In an era where faux hamburgers “bleed” and meat substitutes are among the hottest “commodities” in the food business, nearly two-thirds of Americans believe “natural” is healthier than “processed” and that plant-based diets clearly belong within the “highly processed” camp.
Animal Fats Study, conducted this spring by Ipsos Research among 1,004 consumers nationwide. On the table were the relative merits of processed foods, including artificial meat substitutes, and natural animal fats.
The survey marks the first joint project by Coast Packing, the number one supplier of animal fat shortenings in the Western United States, and the HFC, an educational initiative comprised of organizations, companies and individuals of committed to clarifying the role of animal fats in the American diet. Coast is a founding member of the HFC.
Among the survey’s key findings:
Overall, almost 2/3 (62 percent) of Americans believe that natural fats — lard, beef tallow, butter, chicken fat, duck fat, etc. — are healthier than processed foods (vegetable oil-based food items like hydrogenated oils, palm oil, margarine and spreads, etc.). Only 15 percent believe that processed foods are healthier than natural fats, and 22 percent don’t know.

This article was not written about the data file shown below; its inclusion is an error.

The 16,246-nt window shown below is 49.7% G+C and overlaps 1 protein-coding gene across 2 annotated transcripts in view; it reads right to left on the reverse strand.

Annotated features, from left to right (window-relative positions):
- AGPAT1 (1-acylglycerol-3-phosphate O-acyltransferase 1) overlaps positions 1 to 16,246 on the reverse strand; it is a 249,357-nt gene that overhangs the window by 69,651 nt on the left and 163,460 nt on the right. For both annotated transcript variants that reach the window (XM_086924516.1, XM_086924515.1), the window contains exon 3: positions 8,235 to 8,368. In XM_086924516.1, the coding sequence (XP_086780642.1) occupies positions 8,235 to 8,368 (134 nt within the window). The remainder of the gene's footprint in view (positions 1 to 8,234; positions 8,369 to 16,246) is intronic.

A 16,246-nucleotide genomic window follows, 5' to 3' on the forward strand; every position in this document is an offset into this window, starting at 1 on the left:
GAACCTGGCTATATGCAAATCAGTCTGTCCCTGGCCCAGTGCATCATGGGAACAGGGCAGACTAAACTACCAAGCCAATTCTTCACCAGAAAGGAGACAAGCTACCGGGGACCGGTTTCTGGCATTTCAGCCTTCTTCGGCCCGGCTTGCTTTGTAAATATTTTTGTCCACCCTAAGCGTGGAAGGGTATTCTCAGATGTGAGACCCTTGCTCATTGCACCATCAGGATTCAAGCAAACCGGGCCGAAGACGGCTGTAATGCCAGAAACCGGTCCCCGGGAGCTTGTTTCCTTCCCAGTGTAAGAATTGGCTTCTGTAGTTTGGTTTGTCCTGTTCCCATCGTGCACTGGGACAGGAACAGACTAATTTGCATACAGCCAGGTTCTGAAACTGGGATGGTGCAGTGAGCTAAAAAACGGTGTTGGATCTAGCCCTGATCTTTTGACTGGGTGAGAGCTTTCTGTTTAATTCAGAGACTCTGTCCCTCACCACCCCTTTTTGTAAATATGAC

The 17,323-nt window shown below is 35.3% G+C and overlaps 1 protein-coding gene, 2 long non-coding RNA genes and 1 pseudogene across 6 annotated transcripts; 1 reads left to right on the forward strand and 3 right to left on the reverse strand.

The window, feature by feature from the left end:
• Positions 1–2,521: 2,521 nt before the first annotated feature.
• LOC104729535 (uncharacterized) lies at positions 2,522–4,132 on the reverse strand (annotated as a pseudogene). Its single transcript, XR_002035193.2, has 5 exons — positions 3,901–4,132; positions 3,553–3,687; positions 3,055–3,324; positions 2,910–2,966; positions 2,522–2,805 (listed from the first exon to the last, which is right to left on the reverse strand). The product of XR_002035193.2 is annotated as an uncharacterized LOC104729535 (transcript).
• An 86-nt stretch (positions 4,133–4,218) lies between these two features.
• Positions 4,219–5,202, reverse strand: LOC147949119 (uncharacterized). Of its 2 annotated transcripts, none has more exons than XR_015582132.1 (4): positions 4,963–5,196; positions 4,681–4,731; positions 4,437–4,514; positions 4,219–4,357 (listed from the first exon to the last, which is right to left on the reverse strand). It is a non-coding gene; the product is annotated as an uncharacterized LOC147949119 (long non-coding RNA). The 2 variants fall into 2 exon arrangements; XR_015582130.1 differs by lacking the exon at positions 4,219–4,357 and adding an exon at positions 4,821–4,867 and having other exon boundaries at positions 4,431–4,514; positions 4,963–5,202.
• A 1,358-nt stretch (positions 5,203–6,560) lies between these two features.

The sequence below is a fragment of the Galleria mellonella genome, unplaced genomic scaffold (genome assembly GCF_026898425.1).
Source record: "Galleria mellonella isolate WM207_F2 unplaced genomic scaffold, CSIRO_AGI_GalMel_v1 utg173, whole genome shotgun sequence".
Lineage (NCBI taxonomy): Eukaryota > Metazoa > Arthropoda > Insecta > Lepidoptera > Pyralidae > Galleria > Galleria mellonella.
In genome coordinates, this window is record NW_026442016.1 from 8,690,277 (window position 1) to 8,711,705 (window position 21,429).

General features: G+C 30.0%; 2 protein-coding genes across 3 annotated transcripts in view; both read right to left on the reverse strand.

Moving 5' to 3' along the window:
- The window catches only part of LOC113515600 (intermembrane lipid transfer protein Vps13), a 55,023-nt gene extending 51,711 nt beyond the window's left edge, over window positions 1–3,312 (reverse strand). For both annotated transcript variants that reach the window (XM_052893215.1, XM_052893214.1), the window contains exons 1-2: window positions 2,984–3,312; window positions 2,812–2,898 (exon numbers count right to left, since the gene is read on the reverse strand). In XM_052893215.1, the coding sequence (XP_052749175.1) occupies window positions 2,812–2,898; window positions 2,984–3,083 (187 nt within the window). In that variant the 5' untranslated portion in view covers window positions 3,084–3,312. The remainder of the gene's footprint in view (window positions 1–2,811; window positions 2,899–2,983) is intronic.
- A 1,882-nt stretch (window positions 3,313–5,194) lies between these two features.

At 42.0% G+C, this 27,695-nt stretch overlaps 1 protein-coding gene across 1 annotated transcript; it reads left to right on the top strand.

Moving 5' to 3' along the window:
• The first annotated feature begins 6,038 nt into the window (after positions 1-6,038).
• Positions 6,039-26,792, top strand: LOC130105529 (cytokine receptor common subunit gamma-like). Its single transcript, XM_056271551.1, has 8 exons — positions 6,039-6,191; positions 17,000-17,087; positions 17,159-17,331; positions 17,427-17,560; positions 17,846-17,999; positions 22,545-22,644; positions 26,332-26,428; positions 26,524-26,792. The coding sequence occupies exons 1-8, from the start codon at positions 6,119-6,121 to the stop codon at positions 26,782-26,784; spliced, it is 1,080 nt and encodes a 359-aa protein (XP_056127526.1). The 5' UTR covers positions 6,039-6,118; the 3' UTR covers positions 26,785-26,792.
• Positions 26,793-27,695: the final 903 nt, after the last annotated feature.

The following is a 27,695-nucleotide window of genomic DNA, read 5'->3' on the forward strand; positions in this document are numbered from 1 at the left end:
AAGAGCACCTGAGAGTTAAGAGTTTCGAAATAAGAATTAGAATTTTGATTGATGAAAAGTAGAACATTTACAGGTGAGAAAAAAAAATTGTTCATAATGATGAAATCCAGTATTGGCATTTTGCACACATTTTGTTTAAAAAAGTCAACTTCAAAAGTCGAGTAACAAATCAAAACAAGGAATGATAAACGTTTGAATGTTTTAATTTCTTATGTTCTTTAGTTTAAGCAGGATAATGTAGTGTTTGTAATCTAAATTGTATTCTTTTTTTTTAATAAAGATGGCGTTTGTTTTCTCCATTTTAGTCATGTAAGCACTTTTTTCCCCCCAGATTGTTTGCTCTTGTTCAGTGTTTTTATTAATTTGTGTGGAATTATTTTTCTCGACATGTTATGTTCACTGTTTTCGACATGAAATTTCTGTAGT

Women are more convinced that natural fats are healthier than processed foods (70 percent) compared to 54 percent for men, with only 10 percent of women (compared to 21 percent of men) believing that processed foods are healthier than natural fats, and 21 percent of women(versus 24 percent of men) indicating that they don’t know.
Older respondents (age 55+) are relatively less likely to believe that natural fats are healthier than processed foods (58 percent), compared to 61 percent for ages 18-34 and 68 percent for ages 35-54.
Overall, almost 2/3 (61 percent) of Americans indicated that they know that plant-based meat is a highly processed food, with a very similar gender distribution of 62 percent of men and 59 percent of women.